Application of digital imaging in measuring cross track drift of vessels entering a port.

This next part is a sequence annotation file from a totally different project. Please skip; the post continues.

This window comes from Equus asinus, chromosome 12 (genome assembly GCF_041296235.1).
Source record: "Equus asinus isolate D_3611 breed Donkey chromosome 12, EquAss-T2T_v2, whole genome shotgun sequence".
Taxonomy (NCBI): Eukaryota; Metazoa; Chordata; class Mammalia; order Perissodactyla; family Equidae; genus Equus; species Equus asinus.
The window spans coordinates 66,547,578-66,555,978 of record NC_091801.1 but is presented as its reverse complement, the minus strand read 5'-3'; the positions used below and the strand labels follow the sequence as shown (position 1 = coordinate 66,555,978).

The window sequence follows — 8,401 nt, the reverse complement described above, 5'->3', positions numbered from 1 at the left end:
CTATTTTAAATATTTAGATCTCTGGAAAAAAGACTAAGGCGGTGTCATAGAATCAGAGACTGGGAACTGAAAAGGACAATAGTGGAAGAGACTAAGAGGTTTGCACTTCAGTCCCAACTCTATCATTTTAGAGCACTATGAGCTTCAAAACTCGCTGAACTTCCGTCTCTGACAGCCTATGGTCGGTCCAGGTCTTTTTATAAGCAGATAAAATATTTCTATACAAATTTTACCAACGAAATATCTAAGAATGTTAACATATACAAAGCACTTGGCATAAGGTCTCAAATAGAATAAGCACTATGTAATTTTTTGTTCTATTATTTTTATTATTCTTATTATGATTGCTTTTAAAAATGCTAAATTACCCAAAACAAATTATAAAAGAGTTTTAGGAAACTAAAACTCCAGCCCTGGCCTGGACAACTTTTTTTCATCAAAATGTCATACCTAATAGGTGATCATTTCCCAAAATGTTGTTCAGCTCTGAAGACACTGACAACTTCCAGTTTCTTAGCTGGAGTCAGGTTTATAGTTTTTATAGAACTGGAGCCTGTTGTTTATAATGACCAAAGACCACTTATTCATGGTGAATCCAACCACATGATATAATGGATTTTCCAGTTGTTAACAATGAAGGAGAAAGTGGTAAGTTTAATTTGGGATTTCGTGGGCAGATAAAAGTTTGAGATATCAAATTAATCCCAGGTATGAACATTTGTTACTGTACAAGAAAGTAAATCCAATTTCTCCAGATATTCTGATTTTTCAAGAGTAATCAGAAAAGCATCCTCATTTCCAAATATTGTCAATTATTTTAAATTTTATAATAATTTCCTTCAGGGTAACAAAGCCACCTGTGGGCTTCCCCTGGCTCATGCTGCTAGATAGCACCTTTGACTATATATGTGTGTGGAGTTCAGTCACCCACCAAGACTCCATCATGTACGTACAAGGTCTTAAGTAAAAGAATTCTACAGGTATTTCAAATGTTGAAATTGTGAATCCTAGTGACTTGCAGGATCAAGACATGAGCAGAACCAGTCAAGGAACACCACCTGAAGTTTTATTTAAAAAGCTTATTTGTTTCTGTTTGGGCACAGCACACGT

Durban is the busiest container port in Africa and there are plans for significant expansion during the next few years. This expansion includes the widening of the port entrance channel to accommodate larger "post-panamax" vessels. Complex crosscurrents near the port entrance, coupled with severe wind and wave conditions, may lead to the intermittent closure of the port which in turn could lead to significant economic implications. Information on the nature of the crosscurrents and how they affect the ships could assist harbour pilots in developing their skills and reduce the risks associated with steering ships into the port. The research involved a case study to develop an innovative new method for directly measuring the effect of wind, waves and crosscurrents on ships entering the port. The technology is based on the application of digital image processing to track the position of ships as they manoeuvre in the port approach channel. The key innovation of this research is the extraction of the heading direction of the ship from the image data. The angle between this heading direction and the true velocity vector (the "crab angle") is then a direct measure of the cross-track drift velocity (CTDV) due to the combined effects of wind, waves and currents. The crosscurrents are usually the main contributing factor to the cross-track drift. The aim of this research was to develop a fully automated image processing system for real-time ship monitoring, and to determine cross-track drift within a wide range of weather conditions and ship parameters. The methodology presented in this research allows the spatial structure of the CTDV along the harbour approach channel to be studied. The relationship of the CTDV to local surface winds was analysed. For deep draught vessels, measured CTDVs were found to be poorly correlated to surface winds. The spatial structure of the measured CTDVs shows distinct regions along the approach channel where vessels experience significantly larger drift velocities. In summary, with the software tools developed by this research, digital images can be captured automatically and analysed to produce ship tracks and crab angles. From this information an extensive database for ship manoeuvring in the approach channel can be developed and the safety and efficiency of port operations improved.